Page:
Tesla’s polarizing design for the Cybertruck is unlike any other vehicle the company has produced to date, with one glaring omission that highlights that aesthetic: Cybertruck has no Tesla branding.
Cybertruck is completely and totally devoid of any Tesla branding. There are no logos on the front or rear bumpers of the truck, the wheels are unbranded, even the steering wheel lacks Tesla’s signature “T” emblem. More tellingly, the vehicle’s 17” display also lacks any logos or symbols reminiscent of Tesla’s branding. This indicates to us that the lack of Tesla branding on Cybetruck is very much purposeful and a calculated decision by the company. The real question is why Tesla would go to such extremes.
For clarification, every test drive vehicle Tesla has created to date has included as much Tesla branding as a production vehicle. At its unveil event, Model 3 didn’t look unlike the Model 3 that’s available on the market today. There is no historical reason why Cybertruck wouldn’t at the least have a Tesla emblem outfitted to its steering wheel.
Perhaps it’s a design choice with the intention of keeping Cybertruck as minimalistic as possible. The design is so outlandish that it generates buzz and word of mouth on its own, making it unmistakable for any other vehicle.
We can only speculate, but we believe there is a distinct possibility that Tesla is creating a new brand for Cybertruck. The main rationale for doing so would be so that the brand qualifies for the full $7,500 tax credit, which hasn’t been extended and will no longer apply to Tesla beginning next year.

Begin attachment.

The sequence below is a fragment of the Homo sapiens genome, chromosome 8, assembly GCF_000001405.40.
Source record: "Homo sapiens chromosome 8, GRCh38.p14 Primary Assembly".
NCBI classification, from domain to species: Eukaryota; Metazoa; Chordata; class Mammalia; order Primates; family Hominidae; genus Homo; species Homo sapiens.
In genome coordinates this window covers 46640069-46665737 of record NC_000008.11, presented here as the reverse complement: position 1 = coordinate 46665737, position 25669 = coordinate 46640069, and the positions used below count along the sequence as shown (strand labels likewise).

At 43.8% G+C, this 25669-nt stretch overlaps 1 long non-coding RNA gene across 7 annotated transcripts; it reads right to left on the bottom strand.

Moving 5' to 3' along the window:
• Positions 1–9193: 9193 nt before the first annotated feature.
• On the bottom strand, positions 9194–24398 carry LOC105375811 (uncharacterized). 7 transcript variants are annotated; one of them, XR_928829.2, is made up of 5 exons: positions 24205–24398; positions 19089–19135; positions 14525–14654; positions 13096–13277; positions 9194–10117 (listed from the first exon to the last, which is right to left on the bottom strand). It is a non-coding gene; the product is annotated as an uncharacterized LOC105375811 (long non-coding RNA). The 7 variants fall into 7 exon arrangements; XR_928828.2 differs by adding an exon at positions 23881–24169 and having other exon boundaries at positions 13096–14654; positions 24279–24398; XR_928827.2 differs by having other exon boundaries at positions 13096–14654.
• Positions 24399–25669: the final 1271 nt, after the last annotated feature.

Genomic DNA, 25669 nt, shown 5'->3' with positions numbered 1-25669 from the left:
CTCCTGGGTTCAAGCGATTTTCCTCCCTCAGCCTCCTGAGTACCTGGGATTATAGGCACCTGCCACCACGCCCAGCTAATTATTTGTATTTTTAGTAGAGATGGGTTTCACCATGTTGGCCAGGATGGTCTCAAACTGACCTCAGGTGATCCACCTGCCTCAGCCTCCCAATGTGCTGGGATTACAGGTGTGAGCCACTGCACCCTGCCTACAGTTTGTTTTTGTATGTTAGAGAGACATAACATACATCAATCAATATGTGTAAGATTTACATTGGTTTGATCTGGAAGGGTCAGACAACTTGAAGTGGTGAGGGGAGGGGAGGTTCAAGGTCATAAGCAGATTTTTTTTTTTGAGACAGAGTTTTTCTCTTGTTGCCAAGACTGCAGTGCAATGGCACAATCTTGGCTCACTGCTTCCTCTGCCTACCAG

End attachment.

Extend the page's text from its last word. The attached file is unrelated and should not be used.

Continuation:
Volvo has accomplished this strategy with the acquisition of Polestar, with both brands separately qualifying for 200,000 $7,500 tax credits each before a phase-out occurs.
There are other reasons as well, including establishing a bold new design language that could be extended to other vehicles. We think it would be more practical to build a Cyber sedan that can function as a Robotaxi, as it would likely carry over the virtually indestructible steel chassis and Tesla Armor Glass. (Note: we do find it strange that Tesla is willing to brand certain components of the truck, but not the truck itself.)
Tesla has filed a trademark for “CYBRTRK” along with a logo that doesn’t match the company’s own design aesthetic.
This is purely speculation and the likelihood of Tesla creating a new brand specifically for Cybetruck is dubious at best, but we find it peculiar and deliberate that Cybertruck doesn’t have any Tesla branding at all. A CYBR brand followed by a line of Cyber products is a possibility, though an admittedly improbable one (even if it is unlikely to be a coincidence that there isn’t a Tesla emblem); conversely, it is likely that Tesla has a grand plan for Cybertruck that it has yet to unveil.
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